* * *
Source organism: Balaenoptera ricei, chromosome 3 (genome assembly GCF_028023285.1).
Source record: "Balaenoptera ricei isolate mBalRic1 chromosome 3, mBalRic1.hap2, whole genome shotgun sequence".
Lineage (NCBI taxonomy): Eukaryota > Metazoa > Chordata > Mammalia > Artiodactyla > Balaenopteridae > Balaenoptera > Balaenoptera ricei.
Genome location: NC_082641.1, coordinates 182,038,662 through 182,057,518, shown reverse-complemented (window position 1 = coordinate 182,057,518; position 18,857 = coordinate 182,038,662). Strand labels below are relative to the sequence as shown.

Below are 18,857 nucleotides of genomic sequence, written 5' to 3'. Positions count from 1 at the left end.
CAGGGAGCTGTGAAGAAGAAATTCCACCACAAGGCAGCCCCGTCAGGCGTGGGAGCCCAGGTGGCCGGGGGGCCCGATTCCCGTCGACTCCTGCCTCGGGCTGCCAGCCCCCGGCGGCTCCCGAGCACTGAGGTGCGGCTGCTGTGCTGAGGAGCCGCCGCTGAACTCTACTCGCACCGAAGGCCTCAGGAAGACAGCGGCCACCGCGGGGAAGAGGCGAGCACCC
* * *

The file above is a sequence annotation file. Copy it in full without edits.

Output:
Source organism: Balaenoptera ricei, chromosome 3 (genome assembly GCF_028023285.1).
Source record: "Balaenoptera ricei isolate mBalRic1 chromosome 3, mBalRic1.hap2, whole genome shotgun sequence".
Lineage (NCBI taxonomy): Eukaryota > Metazoa > Chordata > Mammalia > Artiodactyla > Balaenopteridae > Balaenoptera > Balaenoptera ricei.
Genome location: NC_082641.1, coordinates 182,038,662 through 182,057,518, shown reverse-complemented (window position 1 = coordinate 182,057,518; position 18,857 = coordinate 182,038,662). Strand labels below are relative to the sequence as shown.

Below are 18,857 nucleotides of genomic sequence, written 5' to 3'. Positions count from 1 at the left end.
CAGGGAGCTGTGAAGAAGAAATTCCACCACAAGGCAGCCCCGTCAGGCGTGGGAGCCCAGGTGGCCGGGGGGCCCGATTCCCGTCGACTCCTGCCTCGGGCTGCCAGCCCCCGGCGGCTCCCGAGCACTGAGGTGCGGCTGCTGTGCTGAGGAGCCGCCGCTGAACTCTACTCGCACCGAAGGCCTCAGGAAGACAGCGGCCACCGCGGGGAAGAGGCGAGCACCC